A utopia in which working parents can balance careers and kids can’t be achieved here on Earth, or at least not without some tradeoffs. That’s the conclusion some reached after the New York Times rounded up studies showing that policies such as longer paid maternity leaves and affordable child care can help working mothers but also hold them back in the workplace. Among all developed countries, the Times found, better maternity leaves and flexible work protections have led to more women entering the workforce but fewer women in leadership roles. Here in the U.S., even our paltry guarantee of unpaid maternity leave has made women less likely to get promotions.
But these studies, aren’t indictments of workplace policies such as paid leave and subsidized child care. They are indictments of crafting these policies under the false assumption that women are the only ones who need them.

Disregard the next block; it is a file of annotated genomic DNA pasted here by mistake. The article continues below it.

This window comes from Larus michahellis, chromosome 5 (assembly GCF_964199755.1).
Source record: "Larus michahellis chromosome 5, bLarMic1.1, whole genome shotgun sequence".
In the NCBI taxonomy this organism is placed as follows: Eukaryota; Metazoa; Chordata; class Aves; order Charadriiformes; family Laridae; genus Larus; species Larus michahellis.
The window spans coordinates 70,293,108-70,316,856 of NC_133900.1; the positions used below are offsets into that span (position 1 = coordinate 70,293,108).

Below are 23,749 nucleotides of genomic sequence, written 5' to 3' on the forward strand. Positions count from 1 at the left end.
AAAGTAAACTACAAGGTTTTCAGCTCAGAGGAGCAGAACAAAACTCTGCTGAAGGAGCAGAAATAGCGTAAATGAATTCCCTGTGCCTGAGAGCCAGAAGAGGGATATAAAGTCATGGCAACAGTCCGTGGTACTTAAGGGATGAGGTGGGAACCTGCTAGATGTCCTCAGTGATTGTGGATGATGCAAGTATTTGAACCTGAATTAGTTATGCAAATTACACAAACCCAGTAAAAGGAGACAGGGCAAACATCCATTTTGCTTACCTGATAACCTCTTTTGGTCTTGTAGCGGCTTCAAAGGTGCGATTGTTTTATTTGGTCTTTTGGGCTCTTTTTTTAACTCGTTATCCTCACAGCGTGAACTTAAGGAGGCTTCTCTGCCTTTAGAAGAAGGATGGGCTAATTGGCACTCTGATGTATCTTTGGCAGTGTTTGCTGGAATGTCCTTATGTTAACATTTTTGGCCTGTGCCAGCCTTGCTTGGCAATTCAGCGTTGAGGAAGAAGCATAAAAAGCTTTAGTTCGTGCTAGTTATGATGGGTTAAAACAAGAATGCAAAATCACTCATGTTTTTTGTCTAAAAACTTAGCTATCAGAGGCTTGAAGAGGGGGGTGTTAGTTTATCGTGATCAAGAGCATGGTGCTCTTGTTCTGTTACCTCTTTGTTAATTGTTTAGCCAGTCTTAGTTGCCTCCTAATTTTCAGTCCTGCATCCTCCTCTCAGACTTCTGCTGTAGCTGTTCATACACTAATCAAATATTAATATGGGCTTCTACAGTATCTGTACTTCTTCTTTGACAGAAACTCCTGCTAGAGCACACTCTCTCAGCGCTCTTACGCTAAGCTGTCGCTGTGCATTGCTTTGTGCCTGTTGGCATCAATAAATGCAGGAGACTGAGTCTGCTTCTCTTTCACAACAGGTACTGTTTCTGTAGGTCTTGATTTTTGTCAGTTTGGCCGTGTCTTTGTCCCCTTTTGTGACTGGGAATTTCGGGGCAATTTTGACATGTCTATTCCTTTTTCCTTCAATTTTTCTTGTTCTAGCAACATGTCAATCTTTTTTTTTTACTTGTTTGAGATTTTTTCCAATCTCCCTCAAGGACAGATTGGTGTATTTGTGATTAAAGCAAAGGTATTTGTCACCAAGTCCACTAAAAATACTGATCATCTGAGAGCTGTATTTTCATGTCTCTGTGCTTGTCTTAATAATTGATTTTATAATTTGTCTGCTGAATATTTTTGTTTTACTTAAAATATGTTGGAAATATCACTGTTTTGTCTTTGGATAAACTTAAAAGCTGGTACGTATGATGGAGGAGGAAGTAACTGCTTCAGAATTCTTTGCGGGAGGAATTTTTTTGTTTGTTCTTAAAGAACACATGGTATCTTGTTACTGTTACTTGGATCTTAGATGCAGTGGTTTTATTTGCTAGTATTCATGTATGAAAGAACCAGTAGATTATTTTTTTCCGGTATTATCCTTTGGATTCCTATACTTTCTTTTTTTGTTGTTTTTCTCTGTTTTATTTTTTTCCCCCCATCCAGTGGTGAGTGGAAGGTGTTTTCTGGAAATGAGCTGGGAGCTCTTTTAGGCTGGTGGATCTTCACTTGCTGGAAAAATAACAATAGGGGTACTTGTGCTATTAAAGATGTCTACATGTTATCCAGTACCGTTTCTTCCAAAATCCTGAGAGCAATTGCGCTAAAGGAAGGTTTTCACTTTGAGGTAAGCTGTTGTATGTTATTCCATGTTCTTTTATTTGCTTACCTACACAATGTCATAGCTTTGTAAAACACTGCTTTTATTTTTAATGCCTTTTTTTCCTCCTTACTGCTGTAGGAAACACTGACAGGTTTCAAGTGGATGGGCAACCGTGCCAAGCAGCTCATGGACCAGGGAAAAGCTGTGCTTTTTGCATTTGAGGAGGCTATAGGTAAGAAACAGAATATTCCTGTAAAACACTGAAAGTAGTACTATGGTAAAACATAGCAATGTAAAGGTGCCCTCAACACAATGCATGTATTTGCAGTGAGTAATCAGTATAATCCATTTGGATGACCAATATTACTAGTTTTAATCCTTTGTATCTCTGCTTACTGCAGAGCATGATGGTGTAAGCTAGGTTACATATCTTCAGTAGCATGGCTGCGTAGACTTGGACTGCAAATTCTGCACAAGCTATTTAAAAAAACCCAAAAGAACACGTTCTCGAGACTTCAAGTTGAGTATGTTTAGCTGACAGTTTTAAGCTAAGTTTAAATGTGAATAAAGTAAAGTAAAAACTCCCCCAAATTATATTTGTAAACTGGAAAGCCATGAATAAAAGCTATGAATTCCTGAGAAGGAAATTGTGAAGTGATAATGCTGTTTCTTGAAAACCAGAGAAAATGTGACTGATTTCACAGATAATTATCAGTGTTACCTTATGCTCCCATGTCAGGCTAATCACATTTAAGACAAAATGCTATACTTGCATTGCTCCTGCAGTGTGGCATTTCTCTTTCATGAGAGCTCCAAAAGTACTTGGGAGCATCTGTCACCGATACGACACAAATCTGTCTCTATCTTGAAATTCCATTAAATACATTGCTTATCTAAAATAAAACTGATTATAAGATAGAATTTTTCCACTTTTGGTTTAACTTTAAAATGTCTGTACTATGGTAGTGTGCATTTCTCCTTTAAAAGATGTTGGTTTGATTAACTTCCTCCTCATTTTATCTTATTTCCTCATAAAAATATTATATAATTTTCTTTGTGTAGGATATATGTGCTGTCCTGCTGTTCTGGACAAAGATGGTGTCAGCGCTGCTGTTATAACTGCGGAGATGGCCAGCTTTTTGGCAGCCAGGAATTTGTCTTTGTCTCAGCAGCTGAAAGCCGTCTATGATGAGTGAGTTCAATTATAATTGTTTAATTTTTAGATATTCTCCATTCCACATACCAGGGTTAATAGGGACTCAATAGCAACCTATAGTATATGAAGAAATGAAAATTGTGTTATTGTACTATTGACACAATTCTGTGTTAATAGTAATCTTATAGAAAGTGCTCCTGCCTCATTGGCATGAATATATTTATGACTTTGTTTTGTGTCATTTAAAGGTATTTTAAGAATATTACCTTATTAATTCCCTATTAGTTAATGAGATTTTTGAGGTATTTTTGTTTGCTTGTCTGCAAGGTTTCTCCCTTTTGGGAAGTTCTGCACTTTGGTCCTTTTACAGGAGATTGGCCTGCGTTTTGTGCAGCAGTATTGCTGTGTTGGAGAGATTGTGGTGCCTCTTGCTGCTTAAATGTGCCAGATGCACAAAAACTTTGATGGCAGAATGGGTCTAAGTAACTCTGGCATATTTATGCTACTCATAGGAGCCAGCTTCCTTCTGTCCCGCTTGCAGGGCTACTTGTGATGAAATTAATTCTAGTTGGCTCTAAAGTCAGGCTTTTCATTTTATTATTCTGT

For example, a law in Chile requiring employers to provide child care for children under the age of 2 only applies to those companies with a certain share of female employees. In Spain, there’s a law giving workers with young children the right to ask for fewer hours, but it’s almost entirely women who ask. American women are a third more likely to take unpaid leave than men. Many families can’t afford to have both parents out on unpaid leave or working fewer hours to be home with children at one time, and it’s the mother who is still nearly always the one who scales back.
Well-crafted policy can change all of that. One policy in particular could do an inordinate amount to shift culture and how we see working fathers: paid paternity leave, with a use-it-or-lose-it clause.
Full Story: Slate.com »